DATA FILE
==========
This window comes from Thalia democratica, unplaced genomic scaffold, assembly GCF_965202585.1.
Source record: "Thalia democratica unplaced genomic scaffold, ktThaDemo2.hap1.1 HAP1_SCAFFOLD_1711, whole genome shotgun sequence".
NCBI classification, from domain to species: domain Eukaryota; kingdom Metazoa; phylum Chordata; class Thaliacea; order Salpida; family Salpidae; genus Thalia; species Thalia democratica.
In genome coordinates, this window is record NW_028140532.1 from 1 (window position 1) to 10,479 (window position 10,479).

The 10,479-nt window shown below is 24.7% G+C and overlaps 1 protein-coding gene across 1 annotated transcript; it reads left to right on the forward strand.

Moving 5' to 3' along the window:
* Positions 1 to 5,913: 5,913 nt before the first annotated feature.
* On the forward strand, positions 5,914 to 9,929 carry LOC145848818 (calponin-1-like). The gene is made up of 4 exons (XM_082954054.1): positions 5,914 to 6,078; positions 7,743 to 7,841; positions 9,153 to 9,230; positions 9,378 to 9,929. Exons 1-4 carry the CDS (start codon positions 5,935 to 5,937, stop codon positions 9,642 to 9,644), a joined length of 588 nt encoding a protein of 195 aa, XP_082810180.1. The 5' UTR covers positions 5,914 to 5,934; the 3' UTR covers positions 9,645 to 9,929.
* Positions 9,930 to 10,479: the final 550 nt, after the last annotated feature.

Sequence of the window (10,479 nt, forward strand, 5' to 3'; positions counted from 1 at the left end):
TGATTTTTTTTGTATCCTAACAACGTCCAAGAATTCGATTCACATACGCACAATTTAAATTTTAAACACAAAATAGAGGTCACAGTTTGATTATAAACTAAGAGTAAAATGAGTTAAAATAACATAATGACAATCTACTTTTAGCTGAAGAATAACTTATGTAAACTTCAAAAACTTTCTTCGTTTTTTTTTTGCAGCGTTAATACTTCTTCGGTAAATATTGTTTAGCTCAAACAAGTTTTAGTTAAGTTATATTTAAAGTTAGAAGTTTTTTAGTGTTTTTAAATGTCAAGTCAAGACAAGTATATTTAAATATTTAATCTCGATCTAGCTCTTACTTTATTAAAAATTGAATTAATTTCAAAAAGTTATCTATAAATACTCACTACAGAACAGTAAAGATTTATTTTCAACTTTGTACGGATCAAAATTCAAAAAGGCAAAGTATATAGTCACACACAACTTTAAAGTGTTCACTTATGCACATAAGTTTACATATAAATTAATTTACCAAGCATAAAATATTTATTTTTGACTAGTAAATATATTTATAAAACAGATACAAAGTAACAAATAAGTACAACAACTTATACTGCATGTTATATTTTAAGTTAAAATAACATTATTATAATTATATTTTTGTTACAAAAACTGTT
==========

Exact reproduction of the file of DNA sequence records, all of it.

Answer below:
This window comes from Thalia democratica, unplaced genomic scaffold, assembly GCF_965202585.1.
Source record: "Thalia democratica unplaced genomic scaffold, ktThaDemo2.hap1.1 HAP1_SCAFFOLD_1711, whole genome shotgun sequence".
NCBI classification, from domain to species: domain Eukaryota; kingdom Metazoa; phylum Chordata; class Thaliacea; order Salpida; family Salpidae; genus Thalia; species Thalia democratica.
In genome coordinates, this window is record NW_028140532.1 from 1 (window position 1) to 10,479 (window position 10,479).

The 10,479-nt window shown below is 24.7% G+C and overlaps 1 protein-coding gene across 1 annotated transcript; it reads left to right on the forward strand.

Moving 5' to 3' along the window:
* Positions 1 to 5,913: 5,913 nt before the first annotated feature.
* On the forward strand, positions 5,914 to 9,929 carry LOC145848818 (calponin-1-like). The gene is made up of 4 exons (XM_082954054.1): positions 5,914 to 6,078; positions 7,743 to 7,841; positions 9,153 to 9,230; positions 9,378 to 9,929. Exons 1-4 carry the CDS (start codon positions 5,935 to 5,937, stop codon positions 9,642 to 9,644), a joined length of 588 nt encoding a protein of 195 aa, XP_082810180.1. The 5' UTR covers positions 5,914 to 5,934; the 3' UTR covers positions 9,645 to 9,929.
* Positions 9,930 to 10,479: the final 550 nt, after the last annotated feature.

Sequence of the window (10,479 nt, forward strand, 5' to 3'; positions counted from 1 at the left end):
TGATTTTTTTTGTATCCTAACAACGTCCAAGAATTCGATTCACATACGCACAATTTAAATTTTAAACACAAAATAGAGGTCACAGTTTGATTATAAACTAAGAGTAAAATGAGTTAAAATAACATAATGACAATCTACTTTTAGCTGAAGAATAACTTATGTAAACTTCAAAAACTTTCTTCGTTTTTTTTTTGCAGCGTTAATACTTCTTCGGTAAATATTGTTTAGCTCAAACAAGTTTTAGTTAAGTTATATTTAAAGTTAGAAGTTTTTTAGTGTTTTTAAATGTCAAGTCAAGACAAGTATATTTAAATATTTAATCTCGATCTAGCTCTTACTTTATTAAAAATTGAATTAATTTCAAAAAGTTATCTATAAATACTCACTACAGAACAGTAAAGATTTATTTTCAACTTTGTACGGATCAAAATTCAAAAAGGCAAAGTATATAGTCACACACAACTTTAAAGTGTTCACTTATGCACATAAGTTTACATATAAATTAATTTACCAAGCATAAAATATTTATTTTTGACTAGTAAATATATTTATAAAACAGATACAAAGTAACAAATAAGTACAACAACTTATACTGCATGTTATATTTTAAGTTAAAATAACATTATTATAATTATATTTTTGTTACAAAAACTGTT